For Olivia Newton-John, cancer has been an all too familiar opponent. In addition to her own battle, she lost her father and sister to the disease. That's why the four-time Grammy winner is committed to helping others fight back.

Taking charge

Diagnosed with breast cancer in 1992, the "Grease" and "Xanadu" star underwent a partial mastectomy, nine months of chemotherapy and breast reconstruction.

“I was very nervous about chemotherapy,” says Newton-John, “I wasn't keen on it, but I did it because I wanted to cover every possible avenue at the time. I exercised and did everything I could to be in control.”

On her road to recovery, she incorporated herbal formulas, acupuncture and meditation and focused on a vision of complete wellness. That approach would pay off, moving forward.

“The ONJ Centre provides top medical research and cutting-edge treatments, along with psychological support and music therapy.”

A place to heal

When Newton-John was asked to put her name on a new cancer center in her native Australia more than ten years ago, she had reservations. She turned to her mother for advice.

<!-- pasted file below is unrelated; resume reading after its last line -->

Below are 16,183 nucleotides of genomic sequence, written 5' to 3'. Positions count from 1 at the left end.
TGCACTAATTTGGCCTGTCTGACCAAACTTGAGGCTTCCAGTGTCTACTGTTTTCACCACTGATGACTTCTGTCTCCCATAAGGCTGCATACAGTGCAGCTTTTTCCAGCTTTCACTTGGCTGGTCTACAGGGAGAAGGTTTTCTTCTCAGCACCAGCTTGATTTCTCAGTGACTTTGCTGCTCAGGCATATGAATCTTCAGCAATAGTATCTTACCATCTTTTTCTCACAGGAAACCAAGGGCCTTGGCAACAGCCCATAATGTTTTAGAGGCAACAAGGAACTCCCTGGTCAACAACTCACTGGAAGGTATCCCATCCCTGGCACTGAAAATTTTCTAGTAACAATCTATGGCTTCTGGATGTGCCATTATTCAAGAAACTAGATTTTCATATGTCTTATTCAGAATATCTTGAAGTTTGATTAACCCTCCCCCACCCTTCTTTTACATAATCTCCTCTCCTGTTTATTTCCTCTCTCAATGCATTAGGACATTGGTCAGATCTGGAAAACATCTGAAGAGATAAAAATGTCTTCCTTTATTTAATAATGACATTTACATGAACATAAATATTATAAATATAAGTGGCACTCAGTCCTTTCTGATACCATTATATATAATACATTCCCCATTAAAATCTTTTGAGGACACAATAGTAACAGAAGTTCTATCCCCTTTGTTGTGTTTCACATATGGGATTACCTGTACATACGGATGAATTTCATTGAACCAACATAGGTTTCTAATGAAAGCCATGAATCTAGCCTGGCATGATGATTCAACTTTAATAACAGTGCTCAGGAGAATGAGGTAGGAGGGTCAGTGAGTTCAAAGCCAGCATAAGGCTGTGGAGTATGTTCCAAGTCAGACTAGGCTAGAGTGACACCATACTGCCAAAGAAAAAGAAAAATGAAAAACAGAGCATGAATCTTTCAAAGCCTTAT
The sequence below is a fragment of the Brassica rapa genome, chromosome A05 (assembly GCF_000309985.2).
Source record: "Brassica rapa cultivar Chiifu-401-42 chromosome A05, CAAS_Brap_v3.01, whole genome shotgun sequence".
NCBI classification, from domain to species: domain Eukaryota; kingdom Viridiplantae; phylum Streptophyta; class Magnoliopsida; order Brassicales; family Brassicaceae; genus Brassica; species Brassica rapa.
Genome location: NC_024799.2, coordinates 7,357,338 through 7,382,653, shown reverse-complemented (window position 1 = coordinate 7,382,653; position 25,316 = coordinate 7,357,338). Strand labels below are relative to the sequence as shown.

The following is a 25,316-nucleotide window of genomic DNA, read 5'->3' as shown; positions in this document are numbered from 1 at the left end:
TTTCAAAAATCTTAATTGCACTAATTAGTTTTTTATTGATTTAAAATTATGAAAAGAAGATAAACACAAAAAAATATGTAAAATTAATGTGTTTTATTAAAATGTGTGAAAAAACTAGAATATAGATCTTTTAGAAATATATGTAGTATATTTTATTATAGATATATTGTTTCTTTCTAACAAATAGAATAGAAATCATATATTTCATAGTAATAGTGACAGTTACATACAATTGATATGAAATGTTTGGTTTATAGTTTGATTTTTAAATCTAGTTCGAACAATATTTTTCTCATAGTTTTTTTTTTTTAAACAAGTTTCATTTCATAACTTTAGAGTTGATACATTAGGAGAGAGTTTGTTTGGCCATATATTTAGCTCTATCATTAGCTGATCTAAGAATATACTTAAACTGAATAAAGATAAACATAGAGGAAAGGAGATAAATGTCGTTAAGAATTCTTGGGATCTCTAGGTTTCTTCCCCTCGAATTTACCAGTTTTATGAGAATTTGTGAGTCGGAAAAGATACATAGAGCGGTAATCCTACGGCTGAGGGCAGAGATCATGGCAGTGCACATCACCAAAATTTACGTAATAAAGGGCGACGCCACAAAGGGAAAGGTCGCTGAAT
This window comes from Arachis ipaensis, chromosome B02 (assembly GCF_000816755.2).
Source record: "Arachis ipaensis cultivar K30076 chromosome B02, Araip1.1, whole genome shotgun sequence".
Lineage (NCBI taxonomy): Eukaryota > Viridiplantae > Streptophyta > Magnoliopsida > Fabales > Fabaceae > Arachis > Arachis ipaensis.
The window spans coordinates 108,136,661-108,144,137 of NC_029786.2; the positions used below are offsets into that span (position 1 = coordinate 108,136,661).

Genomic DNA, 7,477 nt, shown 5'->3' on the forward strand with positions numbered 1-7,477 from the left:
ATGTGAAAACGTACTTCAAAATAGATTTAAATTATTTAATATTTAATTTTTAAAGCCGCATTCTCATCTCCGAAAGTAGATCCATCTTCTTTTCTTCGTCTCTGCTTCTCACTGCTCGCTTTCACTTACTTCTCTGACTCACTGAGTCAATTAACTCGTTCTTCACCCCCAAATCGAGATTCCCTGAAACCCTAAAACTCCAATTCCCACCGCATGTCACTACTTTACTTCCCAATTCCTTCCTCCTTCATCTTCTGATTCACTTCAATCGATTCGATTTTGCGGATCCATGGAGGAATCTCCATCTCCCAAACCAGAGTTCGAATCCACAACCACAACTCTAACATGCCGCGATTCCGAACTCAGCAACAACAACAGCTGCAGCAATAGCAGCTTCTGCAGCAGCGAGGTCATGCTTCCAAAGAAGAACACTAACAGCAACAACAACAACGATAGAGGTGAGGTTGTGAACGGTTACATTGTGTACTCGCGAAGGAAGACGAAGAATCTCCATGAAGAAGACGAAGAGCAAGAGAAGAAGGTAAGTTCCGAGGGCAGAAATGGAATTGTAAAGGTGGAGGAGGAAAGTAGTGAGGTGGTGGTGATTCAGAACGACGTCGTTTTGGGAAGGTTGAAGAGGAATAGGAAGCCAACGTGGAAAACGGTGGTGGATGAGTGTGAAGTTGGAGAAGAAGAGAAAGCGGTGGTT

“She said, ‘Darling, if you're going to help people, you should do this.’ I thought about it overnight and went back to see them and said I would be very honored to have my name on a building, but if you're going to do this is, it has to be a wellness center also."

The Olivia Newton-John Cancer Wellness and Research Centre is a facility designed to support patients during one of the most difficult times of their lives. The ONJ Centre provides top medical research and cutting-edge treatments, along with psychological support and music therapy.

Coping with loss

After she lost her sister Rona to brain cancer, the iconic performer wrote a special song in her memory.

"It was a way to express my pain and grief, and I sent it to a friend to help me with it," says Newton-John, who teamed with songwriters Amy Sky and Beth Nielsen Chapman for an entire album of healing songs called “Liv On.”

Advice to others

Grateful to be healthy and active, Newton-John believes a cure for cancer will happen during her lifetime. For those currently dealing with the disease, she says simply, "Support your spirit, and have people around you who are positive. Focus on doing things every day for yourself, whether it's taking a walk, going to a movie, being creative or having a good laugh.

"Also, do your research and decide what is right for you. Feel in charge of your own body."